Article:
Statistics for participation and representation from within the British Asian community across English football are a cause for concern.
There are 3,000 professional footballers in the Football League and Premier League and around 5 million Asians living in England.
Yet despite these figures, there are just seven Asian footballers plying their trader in the English league system.
It is a problem which The FA has recognised and is making strides to tackle, taking a series of forums around the country to speak to members of the Asian community and discover why there are not more Asians involved in the professional game.
Eight forums are taking place across the country, and this week, the latest one occurred at The Hawthorns, home of West Bromwich Albion, a team who are something of a trailblazer in this area.
Of those seven professional Asian footballers, the Baggies have two on their books, brothers Adil and Samir Nabi with a third Nabi brother – Rahis – playing for Albion’s under-16 side.
The oldest of the three brothers, 20-year old Adil, has been at Albion for 12 years and was delighted to represent the club at Tuesday night’s event.
And the young striker admits seeing dialogue occurring at forums such as The FA’s Asians In Football consultation forums can only be a positive step toward improving those alarming statistics.
Speaking exclusively to TheFA.com, Nabi said: “The FA are doing a lot of great work and I’m pleased they’ve come here and listened to people’s views.
“The FA need to ensure they listen to what is said in these forums and provide the opportunities that the Asian people want both relating to playing and coaching.
“If they can do that then that’s fantastic but it’s then down to the people themselves to grasp those opportunities and progress. What the FA have done so far is perfect.”
Despite the worryingly small number of Asians involved in English professional football, Nabi believes that getting people from that community to play the game is not a problem.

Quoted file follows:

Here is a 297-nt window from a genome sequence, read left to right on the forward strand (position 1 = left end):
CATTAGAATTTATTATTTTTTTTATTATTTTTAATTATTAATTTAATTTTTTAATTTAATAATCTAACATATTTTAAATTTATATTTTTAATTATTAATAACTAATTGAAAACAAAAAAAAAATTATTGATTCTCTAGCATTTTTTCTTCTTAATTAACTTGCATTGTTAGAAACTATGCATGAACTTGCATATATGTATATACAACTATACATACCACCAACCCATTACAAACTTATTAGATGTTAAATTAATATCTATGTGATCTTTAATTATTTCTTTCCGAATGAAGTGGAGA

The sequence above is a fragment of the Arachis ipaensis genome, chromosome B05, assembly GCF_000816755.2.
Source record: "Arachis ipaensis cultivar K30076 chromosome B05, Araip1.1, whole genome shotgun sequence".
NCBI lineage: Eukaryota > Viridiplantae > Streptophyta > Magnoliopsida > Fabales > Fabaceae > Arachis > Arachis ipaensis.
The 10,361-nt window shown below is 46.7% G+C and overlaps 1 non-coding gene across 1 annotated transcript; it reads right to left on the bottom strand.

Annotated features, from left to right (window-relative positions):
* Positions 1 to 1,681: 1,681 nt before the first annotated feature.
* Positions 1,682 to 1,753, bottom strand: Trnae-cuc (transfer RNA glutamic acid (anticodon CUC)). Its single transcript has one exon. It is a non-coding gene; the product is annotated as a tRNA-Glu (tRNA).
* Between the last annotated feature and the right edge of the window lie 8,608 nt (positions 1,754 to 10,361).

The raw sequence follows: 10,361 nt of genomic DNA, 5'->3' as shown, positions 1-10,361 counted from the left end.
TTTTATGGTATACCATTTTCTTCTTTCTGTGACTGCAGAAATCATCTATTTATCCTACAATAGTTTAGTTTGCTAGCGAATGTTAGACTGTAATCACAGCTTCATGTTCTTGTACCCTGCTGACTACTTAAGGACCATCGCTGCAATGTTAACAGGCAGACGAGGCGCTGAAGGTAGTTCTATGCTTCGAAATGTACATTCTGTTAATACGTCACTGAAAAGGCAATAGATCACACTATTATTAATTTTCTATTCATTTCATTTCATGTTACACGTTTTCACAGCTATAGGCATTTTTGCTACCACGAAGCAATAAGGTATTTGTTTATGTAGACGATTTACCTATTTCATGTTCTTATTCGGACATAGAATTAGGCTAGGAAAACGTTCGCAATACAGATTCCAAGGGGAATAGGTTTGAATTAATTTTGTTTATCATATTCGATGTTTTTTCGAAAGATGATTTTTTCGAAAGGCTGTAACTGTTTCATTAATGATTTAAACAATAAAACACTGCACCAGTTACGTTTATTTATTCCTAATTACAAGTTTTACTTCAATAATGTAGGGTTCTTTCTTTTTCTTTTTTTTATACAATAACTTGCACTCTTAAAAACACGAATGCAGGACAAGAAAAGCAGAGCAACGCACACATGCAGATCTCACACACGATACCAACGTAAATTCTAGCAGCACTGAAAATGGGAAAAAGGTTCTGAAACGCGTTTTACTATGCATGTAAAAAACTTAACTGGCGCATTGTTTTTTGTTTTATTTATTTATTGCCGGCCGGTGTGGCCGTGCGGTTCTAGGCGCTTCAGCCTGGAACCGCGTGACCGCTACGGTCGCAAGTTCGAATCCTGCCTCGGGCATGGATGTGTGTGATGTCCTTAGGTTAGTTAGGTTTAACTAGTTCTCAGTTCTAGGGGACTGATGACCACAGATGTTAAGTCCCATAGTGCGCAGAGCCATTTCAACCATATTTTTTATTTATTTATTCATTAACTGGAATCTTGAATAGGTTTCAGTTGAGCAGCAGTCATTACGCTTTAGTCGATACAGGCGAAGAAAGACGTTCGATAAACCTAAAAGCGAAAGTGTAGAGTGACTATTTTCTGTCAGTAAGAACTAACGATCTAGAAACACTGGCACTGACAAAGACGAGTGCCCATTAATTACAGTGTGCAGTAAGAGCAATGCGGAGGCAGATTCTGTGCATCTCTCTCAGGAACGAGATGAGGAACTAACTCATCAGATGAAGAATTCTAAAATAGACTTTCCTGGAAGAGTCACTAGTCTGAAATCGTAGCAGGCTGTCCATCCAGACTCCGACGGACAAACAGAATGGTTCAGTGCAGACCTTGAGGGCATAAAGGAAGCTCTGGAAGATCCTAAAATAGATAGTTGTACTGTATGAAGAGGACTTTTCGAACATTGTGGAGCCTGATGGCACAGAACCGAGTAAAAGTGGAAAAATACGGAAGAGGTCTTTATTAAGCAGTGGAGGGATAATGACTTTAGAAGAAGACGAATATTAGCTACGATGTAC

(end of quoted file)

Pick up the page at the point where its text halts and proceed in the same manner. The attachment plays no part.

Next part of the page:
But the Albion man feels issues arise when they are then challenged to take the next step.
He added: “If you go to local parks you’ll see hundreds of Asian kids who want to play football.
“The problem is progressing them from the comfort zone of playing in a park on a Sunday afternoon or playing in a Sunday league to training every week or going into full time football where you don’t know when your next day off is.”
“From my own experience, the drive came from Dad, Mum, big brother, my little brothers. Everything was about football for us, that was our passion.
“Many of my friends’ parents wanted them to play tennis, cricket, badminton or squash but my Dad said ‘just get a football’.
“At that time a lot of other parents were saying ‘why is he doing that, it’s a dead end thing. He should be playing cricket where there’s loads of Asians’ but Dad took a gamble and it has worked out.”
And he admits his father was so committed to his sons that he even quit his job to help further their careers.
Nabi revealed: “He was a community worker but as my brothers and I got more serious about football he wanted a job where he could pick his hours so he became a private hire driver.
“The FA are doing a lot of great work and I’m pleased they’ve come here and listened to people’s views”
“He didn’t want to do it but he felt it needed to be done. My Dad sacrificed a lot for us.
“When I was just eight we played away at Wrexham in the hail and I looked to my right and my Dad was the only parent stood there.”
Nabi is adamant having such a strong role model is what has made the difference in his career and he believes the Asian community as a whole needs a football icon to help drive youngsters from the park to becoming professionals.
He added: “I believe Asian football is just one big role model away from it really taking off. It takes one player to make it or one coach getting a top job for it to explode and suddenly there will be loads of coaches and loads of players.”
After reaping the benefits of having someone to look up to his entire life, Nabi admits he would like nothing more than to be that trailblazer for Asians in football.
He said: “My Dad played at semi-pro level so he was a role model in terms of commitment. He gave us that energy to keep going and not stop, even when you get knocked down.
“I think I can be the one to do that for the Asian community particularly with the club I’m at and the area we’re in with so many Asians in the local area.”